These wheels have been used over the peak months of summer riding in Whistler Bike Park. While it hasn't been wet, it's certainly been dry, dusty, and rough. The wheels have been mounted to Specialized's Cannibal tires in 2.4", or my favorite, the 2.4" Maxxis DHR2. The 29er Cannibal tire weighs 1397 grams. It's well-damped and incredibly supportive. My experience with the tire is that it can feel wooden at higher pressures but when getting down to 25 psi and lower it really comes alive. I run the same pressures in both front and rear. When on the Maxxis tires, I would run 26 psi front and rear in the 2.4" width downhill casing. I do tend to find the Maxxis sidewall slightly less supportive for all-out ability at withstanding compressions, but I also find it a slightly more malleable and better tracking casing at lower speeds. Both are good but, much like the compression damping in your suspension, more damping is better at high speed and less can feel like it offers more grip at lower ones.

These wheels were tested on a Santa Cruz V10. I love this bike. During testing, the difference in feeling when doing back-to-back testing with the E13 carbon wheels on the same tires was stark (during back-to-back I used the DHR2). I tried to experiment to see if I could show this with a BYB Telemetry kit but sadly I couldn't extract anything conclusive. I was hoping to see a difference in axle speed on high-speed chatter but it was just too difficult to replicate, as well as control line choice and pressures to within tolerance.

The bikes came pre-taped with valves installed. Tire installation was a breeze.

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On the Trail

These wheels offer a muted and controlled ride. Ultimately, they're not that stiff but it wouldn't be right to call them flexy either. I would say they're very middle of the road in this regard. They are noticeably less stiff than the E13 wheels and lack that sharp, precise feeling that a carbon rim can give, but so too do they forgo that bite-back you can get with a stiff wheel.

While I did notice the flex, I wouldn't say it was light-years ahead in terms of radial flex or comfort through the big chunder. If mountain biking was just taking straight-on hits that only require radial flex then I think the carbon wheels do a great job. The difference is when the wheels have to manage both direct and twisting forces at the same time. These wheels handle torsional load very well and have a great amount of flex for keeping momentum when taking off camber hits, like when you are at risk of getting pushed off line or coping with harsh braking bumps and setting up for a turn

Is the Vibrocore a silver bullet in terms of comfort? Truthfully I can't discern that. They do offer comfort and I would say that these are more comfortable than the LG1 Race wheels in some instances, but it's not universal - and on square edges when the bike is lined up on its y-axis, any benefit is negligible or non-existent. Plus, all the gains in comfort are bought and paid for with what's given away in steering precision, compared to a stiffer carbon rim.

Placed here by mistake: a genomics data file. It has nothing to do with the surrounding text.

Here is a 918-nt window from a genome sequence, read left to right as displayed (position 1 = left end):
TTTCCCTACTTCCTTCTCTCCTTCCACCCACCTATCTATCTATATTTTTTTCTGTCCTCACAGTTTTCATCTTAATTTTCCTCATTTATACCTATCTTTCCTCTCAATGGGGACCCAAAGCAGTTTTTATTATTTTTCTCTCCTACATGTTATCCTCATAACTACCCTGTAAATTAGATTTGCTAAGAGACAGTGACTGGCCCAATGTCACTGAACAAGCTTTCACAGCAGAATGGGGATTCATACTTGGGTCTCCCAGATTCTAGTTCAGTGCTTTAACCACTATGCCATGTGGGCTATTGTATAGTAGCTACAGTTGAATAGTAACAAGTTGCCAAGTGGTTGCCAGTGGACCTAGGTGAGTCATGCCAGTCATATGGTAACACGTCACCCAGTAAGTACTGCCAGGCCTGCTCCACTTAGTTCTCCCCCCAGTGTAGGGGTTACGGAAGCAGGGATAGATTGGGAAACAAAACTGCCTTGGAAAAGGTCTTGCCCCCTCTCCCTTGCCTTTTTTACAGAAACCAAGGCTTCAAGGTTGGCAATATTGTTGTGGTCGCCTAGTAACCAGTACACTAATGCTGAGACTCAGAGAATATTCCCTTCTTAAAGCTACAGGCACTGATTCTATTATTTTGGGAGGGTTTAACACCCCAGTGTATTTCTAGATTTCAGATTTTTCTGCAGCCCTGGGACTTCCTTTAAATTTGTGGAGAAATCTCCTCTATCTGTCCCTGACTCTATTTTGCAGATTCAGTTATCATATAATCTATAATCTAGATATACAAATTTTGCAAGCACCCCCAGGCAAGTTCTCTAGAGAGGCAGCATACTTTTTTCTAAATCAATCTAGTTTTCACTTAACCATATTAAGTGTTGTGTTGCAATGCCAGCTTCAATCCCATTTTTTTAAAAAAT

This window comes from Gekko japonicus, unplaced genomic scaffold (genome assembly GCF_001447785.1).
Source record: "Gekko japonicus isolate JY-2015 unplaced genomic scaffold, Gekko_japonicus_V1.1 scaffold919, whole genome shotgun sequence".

What this wheelset excels at is granting the rider less deflection through choppy terrain. Does that come with less precision? Yes, especially in high-load turns that want to chew you up and spit you out. But if you're a rider who likes fast, techy trails and loves getting yourself into trouble on rough trails, and then getting yourself back out of it again, it's probably a worthwhile trade-off. The 359s are not so razor-sharp as some stiffer wheels, and in the right situation that's not a bad thing.

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Durability

These wheels have been great at taking a beating. There have been square hits, side-glancing hits, front-and-rear-all-at-once hits, and both wheels still spin true. I did have to retension the rear once, but when I did so the bike was still very much rideable. With a tire fitted at 25 psi, the spokes had a deflection reading of around 15, as opposed to the 20-25 that it should read. (I tend to measure spoke flex with tires installed at pressure as the compressing force of the inflated tire can change spoke tension quite significantly). It was an easy-to-remedy problem though and I think in keeping with my expectations of a downhill wheel.

When driving the bike into compressions through the apex of catches on Whistler downhill, one of my favorite test tracks, the front has felt like it has hit nothing but pure rock. The ability of this alloy wheel to shrug off this style of hits, the type that in my experience usually ends up with a dented or buckled rim, is very impressive.

The hubs sometimes squeal, which is annoying. Quickly pulling them apart remedies it though.



Pros

+ Strong and reliable
+ Blends torsional and radial stiffness well
+ Comfortable through chunder